Floating Fathers

István Széchenyi (1791-1860)

Count Istvan Széchenyi, also known as “the greatest Hungarian,” was a politician, political theorist, and writer. Impressed by the Canal de Midi in France and the rapid modernization of Britain, István was for large parts of his life concerned with regulating the lower Danube to allow for better navigation and open it up to commercial shipping and trade from Buda to the Black Sea. He started the first steamboat company on the Danube and held office next to the river. Széchenyi knew the Danube well: he took regular swims in its waters, to the great surprise of his fellow Budapesters, since the activity was highly uncommon. He also thought about ways that city people could profit from the river, and the Széchenyi Baths opened in 1913, were named after him, just like the Széchenyi Chain Bridge.

Victor Kaplan (1876-1934)

Viktor Kaplan was an Austrian machine engineer,constructor, and inventor from Vienna, Austria, working mainly at the Technical University in Brno. In 1912 he invented the water turbine, changing the destiny of the Danube River notoriously. Experiments for this new turbine were carried out from 1918 onwards in the Austrian village of Velm, on a side-arm of the Danube. The high-speed water turbine with adjustable propeller blades represented a breakthrough in hydroenergy production, converting waterpower to mechanical energy. Before his invention, waterpower was exploited using water wheels. In 1964, the Kaplan turbine was placed at the Iron Gate, the largest dam in the Danube River between Romania and Serbia.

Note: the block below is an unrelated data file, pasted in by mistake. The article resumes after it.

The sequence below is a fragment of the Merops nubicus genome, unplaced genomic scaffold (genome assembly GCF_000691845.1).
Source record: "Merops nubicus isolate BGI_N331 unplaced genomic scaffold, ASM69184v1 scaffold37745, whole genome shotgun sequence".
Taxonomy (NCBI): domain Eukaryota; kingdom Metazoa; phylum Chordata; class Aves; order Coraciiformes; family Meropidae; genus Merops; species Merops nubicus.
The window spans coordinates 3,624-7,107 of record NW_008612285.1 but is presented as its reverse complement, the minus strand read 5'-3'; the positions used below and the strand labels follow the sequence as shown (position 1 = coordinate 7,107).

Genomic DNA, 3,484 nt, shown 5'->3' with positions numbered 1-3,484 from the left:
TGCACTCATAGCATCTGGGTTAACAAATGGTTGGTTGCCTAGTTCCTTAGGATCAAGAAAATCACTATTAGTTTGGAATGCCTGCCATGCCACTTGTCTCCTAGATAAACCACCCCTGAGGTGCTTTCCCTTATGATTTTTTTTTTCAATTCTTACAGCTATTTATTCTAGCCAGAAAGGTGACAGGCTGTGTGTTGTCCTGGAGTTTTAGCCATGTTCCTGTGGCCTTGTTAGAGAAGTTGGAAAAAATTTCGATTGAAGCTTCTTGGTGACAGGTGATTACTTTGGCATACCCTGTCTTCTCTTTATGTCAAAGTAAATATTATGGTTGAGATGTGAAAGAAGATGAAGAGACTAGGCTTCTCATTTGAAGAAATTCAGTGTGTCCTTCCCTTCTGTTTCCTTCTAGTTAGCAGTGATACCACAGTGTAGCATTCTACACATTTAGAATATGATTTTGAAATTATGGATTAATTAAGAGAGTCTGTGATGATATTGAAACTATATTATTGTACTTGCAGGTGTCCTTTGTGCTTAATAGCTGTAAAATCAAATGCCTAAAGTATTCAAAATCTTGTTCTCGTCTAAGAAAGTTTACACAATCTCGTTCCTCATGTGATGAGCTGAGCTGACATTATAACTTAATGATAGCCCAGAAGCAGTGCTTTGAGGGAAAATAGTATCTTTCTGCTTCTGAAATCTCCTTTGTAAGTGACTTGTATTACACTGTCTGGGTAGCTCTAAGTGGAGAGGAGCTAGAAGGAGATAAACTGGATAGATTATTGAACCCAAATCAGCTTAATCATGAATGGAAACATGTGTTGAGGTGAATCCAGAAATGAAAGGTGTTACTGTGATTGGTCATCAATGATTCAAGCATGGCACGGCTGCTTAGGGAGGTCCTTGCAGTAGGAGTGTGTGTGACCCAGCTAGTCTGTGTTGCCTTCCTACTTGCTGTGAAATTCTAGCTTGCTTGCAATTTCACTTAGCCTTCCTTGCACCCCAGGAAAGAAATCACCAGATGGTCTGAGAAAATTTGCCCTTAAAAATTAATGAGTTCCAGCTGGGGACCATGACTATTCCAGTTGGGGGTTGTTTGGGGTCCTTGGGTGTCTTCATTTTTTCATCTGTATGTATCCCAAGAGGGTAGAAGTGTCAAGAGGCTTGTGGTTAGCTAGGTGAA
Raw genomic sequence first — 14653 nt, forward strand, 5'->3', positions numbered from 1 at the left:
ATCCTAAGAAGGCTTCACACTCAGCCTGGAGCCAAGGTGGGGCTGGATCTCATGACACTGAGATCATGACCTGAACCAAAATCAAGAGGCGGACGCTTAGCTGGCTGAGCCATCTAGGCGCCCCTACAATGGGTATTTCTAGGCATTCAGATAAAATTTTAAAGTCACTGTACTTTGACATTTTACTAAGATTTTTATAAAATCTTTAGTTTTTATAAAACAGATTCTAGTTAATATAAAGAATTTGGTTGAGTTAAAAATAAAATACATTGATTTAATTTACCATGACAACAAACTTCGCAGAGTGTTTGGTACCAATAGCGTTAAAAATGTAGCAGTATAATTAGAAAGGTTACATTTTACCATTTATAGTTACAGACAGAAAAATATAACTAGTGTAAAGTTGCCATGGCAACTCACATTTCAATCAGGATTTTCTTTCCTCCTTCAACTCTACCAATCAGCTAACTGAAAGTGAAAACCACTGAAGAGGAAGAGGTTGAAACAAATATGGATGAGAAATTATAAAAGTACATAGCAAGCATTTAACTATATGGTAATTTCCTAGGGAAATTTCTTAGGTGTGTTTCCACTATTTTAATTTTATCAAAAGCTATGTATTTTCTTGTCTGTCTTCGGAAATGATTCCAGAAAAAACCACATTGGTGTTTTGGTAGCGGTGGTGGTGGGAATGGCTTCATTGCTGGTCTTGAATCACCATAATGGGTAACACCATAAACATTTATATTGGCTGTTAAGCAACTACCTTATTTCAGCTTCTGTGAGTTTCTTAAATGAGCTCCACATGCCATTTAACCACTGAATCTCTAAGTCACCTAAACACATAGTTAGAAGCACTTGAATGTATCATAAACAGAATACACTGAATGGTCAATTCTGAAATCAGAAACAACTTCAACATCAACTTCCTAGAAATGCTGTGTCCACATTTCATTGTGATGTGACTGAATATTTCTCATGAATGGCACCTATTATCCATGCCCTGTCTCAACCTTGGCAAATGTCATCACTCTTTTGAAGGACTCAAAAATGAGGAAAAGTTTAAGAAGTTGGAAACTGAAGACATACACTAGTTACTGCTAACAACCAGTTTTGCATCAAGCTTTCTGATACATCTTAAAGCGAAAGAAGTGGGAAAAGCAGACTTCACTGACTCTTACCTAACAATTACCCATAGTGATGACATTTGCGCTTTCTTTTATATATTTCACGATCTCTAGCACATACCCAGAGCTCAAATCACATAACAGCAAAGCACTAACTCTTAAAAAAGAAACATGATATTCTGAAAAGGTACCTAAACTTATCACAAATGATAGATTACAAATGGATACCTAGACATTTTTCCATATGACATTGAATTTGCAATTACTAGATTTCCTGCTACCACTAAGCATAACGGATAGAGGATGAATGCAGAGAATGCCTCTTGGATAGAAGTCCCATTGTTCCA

Charles A. Hartley (1825-1915)

Sir Charles Augustus Hartley was a British civil engineer in the Victorian era. He devoted his life to hydraulic engineering and the industrial improvement of rivers, estuaries, and harbors to allow for better navigation and shipping. Due to his extensive mapping of the Danube, the longest river in Western Europe, he got the nickname “the father of the Danube.” Hartley worked for half a century on the Danube, straightening and deepening the Sulina Channel, which was crucial for the development of ports such as Tulcea, Galati, and Braila. He also oversaw the widening of the Suez Canal in 1961 and many nations consulted him to help them in their quest of improving and regulating their waterways and harbors.